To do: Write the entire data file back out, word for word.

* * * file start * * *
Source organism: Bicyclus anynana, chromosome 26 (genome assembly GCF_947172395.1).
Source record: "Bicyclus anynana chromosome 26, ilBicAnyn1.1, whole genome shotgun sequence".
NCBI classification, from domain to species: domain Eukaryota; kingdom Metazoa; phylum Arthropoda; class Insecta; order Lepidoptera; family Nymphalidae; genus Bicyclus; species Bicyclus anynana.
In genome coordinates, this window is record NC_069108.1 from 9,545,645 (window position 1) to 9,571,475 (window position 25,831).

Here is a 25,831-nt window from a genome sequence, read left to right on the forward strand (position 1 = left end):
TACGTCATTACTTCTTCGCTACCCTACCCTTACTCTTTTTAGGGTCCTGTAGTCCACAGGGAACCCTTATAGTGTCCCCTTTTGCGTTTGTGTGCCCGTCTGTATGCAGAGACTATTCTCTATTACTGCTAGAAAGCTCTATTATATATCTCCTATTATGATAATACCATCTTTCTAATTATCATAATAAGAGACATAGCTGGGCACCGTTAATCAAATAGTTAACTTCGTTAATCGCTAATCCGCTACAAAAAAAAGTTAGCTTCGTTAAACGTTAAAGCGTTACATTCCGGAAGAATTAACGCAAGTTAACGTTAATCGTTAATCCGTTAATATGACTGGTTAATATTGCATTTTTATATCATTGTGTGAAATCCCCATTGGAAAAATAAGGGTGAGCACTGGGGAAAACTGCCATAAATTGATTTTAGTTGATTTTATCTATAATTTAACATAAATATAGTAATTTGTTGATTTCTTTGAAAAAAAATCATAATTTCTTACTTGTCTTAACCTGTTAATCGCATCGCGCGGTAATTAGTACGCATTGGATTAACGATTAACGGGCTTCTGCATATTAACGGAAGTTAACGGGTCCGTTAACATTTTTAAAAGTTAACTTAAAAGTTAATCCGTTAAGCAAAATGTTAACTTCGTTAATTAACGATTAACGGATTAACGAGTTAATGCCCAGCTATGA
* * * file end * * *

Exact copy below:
Source organism: Bicyclus anynana, chromosome 26 (genome assembly GCF_947172395.1).
Source record: "Bicyclus anynana chromosome 26, ilBicAnyn1.1, whole genome shotgun sequence".
NCBI classification, from domain to species: domain Eukaryota; kingdom Metazoa; phylum Arthropoda; class Insecta; order Lepidoptera; family Nymphalidae; genus Bicyclus; species Bicyclus anynana.
In genome coordinates, this window is record NC_069108.1 from 9,545,645 (window position 1) to 9,571,475 (window position 25,831).

Here is a 25,831-nt window from a genome sequence, read left to right on the forward strand (position 1 = left end):
TACGTCATTACTTCTTCGCTACCCTACCCTTACTCTTTTTAGGGTCCTGTAGTCCACAGGGAACCCTTATAGTGTCCCCTTTTGCGTTTGTGTGCCCGTCTGTATGCAGAGACTATTCTCTATTACTGCTAGAAAGCTCTATTATATATCTCCTATTATGATAATACCATCTTTCTAATTATCATAATAAGAGACATAGCTGGGCACCGTTAATCAAATAGTTAACTTCGTTAATCGCTAATCCGCTACAAAAAAAAGTTAGCTTCGTTAAACGTTAAAGCGTTACATTCCGGAAGAATTAACGCAAGTTAACGTTAATCGTTAATCCGTTAATATGACTGGTTAATATTGCATTTTTATATCATTGTGTGAAATCCCCATTGGAAAAATAAGGGTGAGCACTGGGGAAAACTGCCATAAATTGATTTTAGTTGATTTTATCTATAATTTAACATAAATATAGTAATTTGTTGATTTCTTTGAAAAAAAATCATAATTTCTTACTTGTCTTAACCTGTTAATCGCATCGCGCGGTAATTAGTACGCATTGGATTAACGATTAACGGGCTTCTGCATATTAACGGAAGTTAACGGGTCCGTTAACATTTTTAAAAGTTAACTTAAAAGTTAATCCGTTAAGCAAAATGTTAACTTCGTTAATTAACGATTAACGGATTAACGAGTTAATGCCCAGCTATGA